Welcome to our ongoing post-trial coverage of Minnesota v. Chauvin, following Chauvin being found guilty on all counts. I am Attorney Andrew Branca for Law of Self Defense.
With the guilt phase of Chauvin’s trial now completed with verdicts of guilt on all counts—second-degree “felony” murder, third-degree “reckless” murder, and second-degree “reckless” manslaughter—we now move on to the sentencing phase of the legal process.
Incidentally, if you’re enjoying this content on the day of publication April 21, 2021, you might be interested in the Derek Chauvin Post-Trial Analysis webinar I’ll be doing live with Professor William Jacobson over at Legal Insurrection tonight at 8PM EDT. We’ll each provide our own perspectives on the trial and the political dynamics surrounding the trial, as well as have live Q&A. If the timing doesn’t work, or is already passed when you learn of this, you can also catch a recording of the webinar after the fact.
Either option requires a free registration, which you can do by clicking the link below:
OK, with that out of the way, let’s jump into what to expect in terms of the sentencing of now-convict Derek Chauvin.
Minnesota uses sentencing guidelines for this purpose, as do most states these days, and for those interested I’ve embedded some of the guideline materials below in this post. Generally speaking, sentencing guidelines calculate a sentence range based on the severity of the crime, and then adjust that range up or down primarily based on any prior convictions of the defendant being sentenced.
Once an initial range is determined, however, that range can be further reduced below the initial range if there are mitigating factors, or alternatively increased above the initial range if there are aggravating factors, now known as Blakely factors, in reference to the US Supreme Court decision on sentencing enhancement, Blakely v. Washington, 1264 S. Ct. 2531 (2004).
Blakely is an interesting case, because it resulted in a profound revision of how sentencing guidelines are understood and applied in criminal law.
Criminal offenses typically have a maximum sentence—say 40 years for second-degree “felony” murder—and then the sentencing guidelines suggest some fraction of that maximum for, say, a convict with no prior convictions—say, 10.5 years for that same-second degree murder.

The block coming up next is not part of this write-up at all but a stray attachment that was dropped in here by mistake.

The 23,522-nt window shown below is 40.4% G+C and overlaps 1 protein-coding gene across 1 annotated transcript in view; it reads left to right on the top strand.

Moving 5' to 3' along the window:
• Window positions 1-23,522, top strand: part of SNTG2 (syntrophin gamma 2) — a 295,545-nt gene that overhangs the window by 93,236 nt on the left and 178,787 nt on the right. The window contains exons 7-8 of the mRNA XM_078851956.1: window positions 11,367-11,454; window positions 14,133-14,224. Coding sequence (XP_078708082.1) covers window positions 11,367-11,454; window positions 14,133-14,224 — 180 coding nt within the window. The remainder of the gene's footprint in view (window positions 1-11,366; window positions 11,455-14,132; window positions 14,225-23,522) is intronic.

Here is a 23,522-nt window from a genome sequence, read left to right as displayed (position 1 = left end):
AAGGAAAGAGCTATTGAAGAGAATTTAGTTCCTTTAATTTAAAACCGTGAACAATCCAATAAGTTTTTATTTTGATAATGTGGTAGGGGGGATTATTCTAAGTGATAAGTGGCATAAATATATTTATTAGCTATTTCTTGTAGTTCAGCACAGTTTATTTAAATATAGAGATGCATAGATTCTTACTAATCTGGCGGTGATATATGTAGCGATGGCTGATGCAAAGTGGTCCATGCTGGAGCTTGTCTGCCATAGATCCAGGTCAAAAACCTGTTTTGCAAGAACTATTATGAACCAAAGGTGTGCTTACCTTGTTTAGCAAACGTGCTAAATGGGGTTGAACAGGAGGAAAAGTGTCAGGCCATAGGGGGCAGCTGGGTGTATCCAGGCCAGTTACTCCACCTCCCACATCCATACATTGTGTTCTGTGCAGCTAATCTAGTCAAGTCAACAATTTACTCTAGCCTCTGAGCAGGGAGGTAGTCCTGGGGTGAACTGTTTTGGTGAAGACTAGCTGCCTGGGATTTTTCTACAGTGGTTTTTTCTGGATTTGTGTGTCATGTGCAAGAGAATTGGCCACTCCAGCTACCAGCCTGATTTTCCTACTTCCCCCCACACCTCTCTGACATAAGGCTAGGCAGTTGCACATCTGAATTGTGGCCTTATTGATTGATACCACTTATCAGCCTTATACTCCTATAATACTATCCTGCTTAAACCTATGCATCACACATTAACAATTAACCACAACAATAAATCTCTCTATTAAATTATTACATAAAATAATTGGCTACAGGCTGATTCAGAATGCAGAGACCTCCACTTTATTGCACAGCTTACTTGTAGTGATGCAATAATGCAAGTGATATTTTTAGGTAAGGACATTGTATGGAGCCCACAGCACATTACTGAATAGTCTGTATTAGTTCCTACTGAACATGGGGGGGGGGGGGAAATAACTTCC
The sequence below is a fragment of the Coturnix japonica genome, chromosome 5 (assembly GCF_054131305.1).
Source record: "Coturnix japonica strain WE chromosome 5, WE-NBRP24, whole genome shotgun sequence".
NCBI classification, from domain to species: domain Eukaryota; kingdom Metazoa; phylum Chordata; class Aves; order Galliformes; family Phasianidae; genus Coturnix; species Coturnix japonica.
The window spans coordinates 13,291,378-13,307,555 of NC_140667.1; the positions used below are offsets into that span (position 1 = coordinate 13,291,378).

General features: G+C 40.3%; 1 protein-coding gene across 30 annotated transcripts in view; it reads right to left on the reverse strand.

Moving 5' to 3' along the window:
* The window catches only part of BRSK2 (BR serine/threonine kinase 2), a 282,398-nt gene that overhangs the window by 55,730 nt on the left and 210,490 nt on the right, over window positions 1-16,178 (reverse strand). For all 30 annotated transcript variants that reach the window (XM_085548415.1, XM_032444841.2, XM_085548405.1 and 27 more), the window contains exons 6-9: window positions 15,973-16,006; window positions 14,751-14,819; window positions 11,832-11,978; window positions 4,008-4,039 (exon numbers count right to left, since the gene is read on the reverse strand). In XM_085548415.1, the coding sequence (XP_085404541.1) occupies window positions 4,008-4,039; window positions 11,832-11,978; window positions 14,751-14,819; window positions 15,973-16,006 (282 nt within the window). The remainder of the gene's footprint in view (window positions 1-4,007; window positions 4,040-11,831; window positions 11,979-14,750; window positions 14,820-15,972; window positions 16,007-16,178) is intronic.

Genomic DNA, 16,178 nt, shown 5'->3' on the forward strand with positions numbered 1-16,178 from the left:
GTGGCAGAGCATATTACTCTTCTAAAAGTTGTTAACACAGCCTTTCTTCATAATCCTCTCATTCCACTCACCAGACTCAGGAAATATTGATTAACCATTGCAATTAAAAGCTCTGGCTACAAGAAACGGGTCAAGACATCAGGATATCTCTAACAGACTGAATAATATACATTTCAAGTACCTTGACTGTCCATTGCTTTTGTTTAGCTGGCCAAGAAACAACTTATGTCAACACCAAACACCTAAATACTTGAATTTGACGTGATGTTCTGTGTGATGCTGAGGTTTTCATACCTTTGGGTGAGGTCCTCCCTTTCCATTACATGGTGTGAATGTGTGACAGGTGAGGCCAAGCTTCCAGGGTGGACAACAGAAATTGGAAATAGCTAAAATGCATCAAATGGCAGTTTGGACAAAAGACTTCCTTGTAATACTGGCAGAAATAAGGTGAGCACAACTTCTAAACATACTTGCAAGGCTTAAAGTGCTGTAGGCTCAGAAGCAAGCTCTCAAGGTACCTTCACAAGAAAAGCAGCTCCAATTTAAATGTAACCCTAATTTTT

The traditional practice had long been that a judge could consider a variety of mitigating and aggravating factors in ordering a shorter or longer sentence than the guidelines suggested, and that this consideration was entirely in the discretion of the sentencing judge—so long as the sentence ordered did not exceed the maximum statutory sentence for that particular offense for which the defendant had been found guilty.
So, in the context of our second-degree “felony” murder conviction, a jury of the defendant’s peers had found him guilty of that crime, punishable by up to 40 years, and now it was within the discretion of the sentencing judge to start sentencing considerations using the recommended sentence suggested by the guidelines, and then adjusting upward or downward based on his own discretion, with no further involvement by a jury.
The only time further involvement of a jury would be required, then, would be if the judge wished to exceed the statutory maximum sentence for the crime for which the defendant had been convicted—in effect, the defendant would need to be convicted of a separate offense that carried a longer than 40 year maximum if the judge wanted to sentence the defendant to additional time beyond the 40, and of course a separate conviction would once again trigger the right to a jury to do the fact finding.
That is how sentencing departures typically worked—a sentencing judge had no need to involve a jury in sentencing so long as the judge did not attempt to exceed the maximum statutory sentence for the crime for which the jury had already found the defendant guilty.
Blakely changed all that.
Under Blakely, the judge still needed to involve a jury if he wanted to sentence beyond the maximum statutory range for the crime for which the defendant was convicted. But Blakely also held that a judge needed to involve a jury if he wanted to sentence a convict beyond the range suggested by the sentencing guideline.
In effect, the limit of the sentencing judge’s discretion was no longer the statutory maximum for the crime in question. Under Blakely the limit of the sentencing judge’s discretion became whatever sentence was suggested by the sentencing guidelines. If the sentencing judge wanted to exceed the guideline suggestion of sentence, under Blakely the convict now has a right to a jury to do the fact finding on that decision.
In the case of Minnesota v. Chauvin, the state months ago filed notice with the court that if Chauvin were found guilty, they intended to seek sentencing departure above and beyond the normal range based on a variety of aggravating factors they claimd to exist, which they outlined in a motion filed last October 12, 2020.
Immediately after yesterday’s reading of the guilty verdicts, Judge Cahill informed the parties that they would have one week to file arguments on Blakely factors in this case, and that he would render his factual findings of aggravating factors for sentencing within the following week.
Separately, Judge Cahill ordered a pre-trial investigation (PSI) to be conducted, returnable in four weeks, and arguments on the PSI findings two weeks after that, and final sentencing a further two weeks after that—so, final sentencing will be 8 weeks from yesterday’s verdict.
Each of the charges on which Chauvin was convicted carries its own maximum sentence, but that maximum is rarely imposed in the absence of prior convictions, so generally the defendant without priors—now, convict, after being found guilty—can expect to be sentenced to some sizeable fraction of the maximum sentence.